In fact, you can use EQ to make one or more instruments purposefully sound more dull in order for another instrument to stand out. Photographers use depth-of-field extensively to achieve this same effect. They place the subject of the photo in focus while background elements may be made intentionally out of focus to help draw the viewer's eye towards the subject, and make for a more interesting composition or organization. We can do this in music or post-production too using EQ.

For example, the lead vocal track is usually the main focal point of a pop mix; however, vocals and electric guitars share many common frequencies and can compete in a mix. If the guitar is too in focus, the vocal can be lost and not be the focus of the mix. Instead, you can use EQ to shape the guitar sound around the vocal track. For example, you can reduce the high- mids between one and 4k maybe to allow the vocal to shine through the mix and effectively blurring the guitar sound in that EQ range.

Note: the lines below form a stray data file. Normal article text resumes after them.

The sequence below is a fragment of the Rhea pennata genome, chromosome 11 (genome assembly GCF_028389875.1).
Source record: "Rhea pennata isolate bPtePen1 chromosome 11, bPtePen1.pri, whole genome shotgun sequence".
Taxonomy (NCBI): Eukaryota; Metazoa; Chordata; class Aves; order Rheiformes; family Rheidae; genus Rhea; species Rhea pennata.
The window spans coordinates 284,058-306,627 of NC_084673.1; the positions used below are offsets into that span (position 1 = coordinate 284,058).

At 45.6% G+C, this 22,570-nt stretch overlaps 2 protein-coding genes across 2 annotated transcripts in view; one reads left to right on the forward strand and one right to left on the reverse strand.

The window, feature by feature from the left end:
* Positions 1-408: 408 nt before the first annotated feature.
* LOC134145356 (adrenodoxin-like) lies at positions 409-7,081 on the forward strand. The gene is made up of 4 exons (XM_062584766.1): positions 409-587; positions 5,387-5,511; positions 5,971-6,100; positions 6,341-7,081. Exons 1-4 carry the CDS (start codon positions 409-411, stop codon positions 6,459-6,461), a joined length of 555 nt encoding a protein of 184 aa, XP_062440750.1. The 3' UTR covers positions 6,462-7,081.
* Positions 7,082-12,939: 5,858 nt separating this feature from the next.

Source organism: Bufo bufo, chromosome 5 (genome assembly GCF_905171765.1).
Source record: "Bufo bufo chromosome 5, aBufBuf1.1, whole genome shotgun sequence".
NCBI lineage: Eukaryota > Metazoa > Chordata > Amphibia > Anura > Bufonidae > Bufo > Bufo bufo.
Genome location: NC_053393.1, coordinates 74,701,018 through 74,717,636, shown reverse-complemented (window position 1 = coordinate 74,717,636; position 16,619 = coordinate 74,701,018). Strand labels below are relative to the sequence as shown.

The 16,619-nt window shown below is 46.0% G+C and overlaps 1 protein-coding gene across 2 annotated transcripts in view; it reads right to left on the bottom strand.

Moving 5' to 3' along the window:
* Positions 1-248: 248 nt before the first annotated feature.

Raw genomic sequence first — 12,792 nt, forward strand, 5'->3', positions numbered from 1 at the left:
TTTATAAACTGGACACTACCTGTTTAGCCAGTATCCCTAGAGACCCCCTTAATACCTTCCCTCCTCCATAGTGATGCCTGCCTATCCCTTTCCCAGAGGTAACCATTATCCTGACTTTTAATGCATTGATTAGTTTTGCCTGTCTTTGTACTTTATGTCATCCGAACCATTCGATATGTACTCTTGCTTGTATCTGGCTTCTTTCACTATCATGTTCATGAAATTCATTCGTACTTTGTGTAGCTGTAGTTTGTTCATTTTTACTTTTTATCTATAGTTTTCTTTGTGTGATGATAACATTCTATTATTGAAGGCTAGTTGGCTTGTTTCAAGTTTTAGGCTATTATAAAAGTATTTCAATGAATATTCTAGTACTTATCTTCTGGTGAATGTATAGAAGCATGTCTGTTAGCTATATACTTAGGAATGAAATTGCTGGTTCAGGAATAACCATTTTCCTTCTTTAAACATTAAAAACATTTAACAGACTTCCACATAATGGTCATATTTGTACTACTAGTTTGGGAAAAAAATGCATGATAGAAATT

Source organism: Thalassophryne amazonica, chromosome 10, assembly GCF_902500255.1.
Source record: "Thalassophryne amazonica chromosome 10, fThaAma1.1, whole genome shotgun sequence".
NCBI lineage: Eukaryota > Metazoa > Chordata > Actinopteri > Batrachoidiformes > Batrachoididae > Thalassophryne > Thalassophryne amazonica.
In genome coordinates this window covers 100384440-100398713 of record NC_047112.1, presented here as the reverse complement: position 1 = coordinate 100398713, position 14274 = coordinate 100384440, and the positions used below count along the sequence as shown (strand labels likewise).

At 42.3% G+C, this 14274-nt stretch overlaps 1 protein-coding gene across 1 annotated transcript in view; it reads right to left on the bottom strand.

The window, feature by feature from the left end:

You can apply this principle to all aspects of the mix giving, each element its own space. This yields a well-balanced mix, much like a photograph with great composition. Let's return to our photography example. Photographers don't light all elements of a photograph with the same bright light. Just like not every instrument in a mix can be the star of the song, not every element in a photograph should shine. Instead, certain elements get separate lighting or are cleverly positioned in the background, allowing them to look good, but in context with the rest of the elements.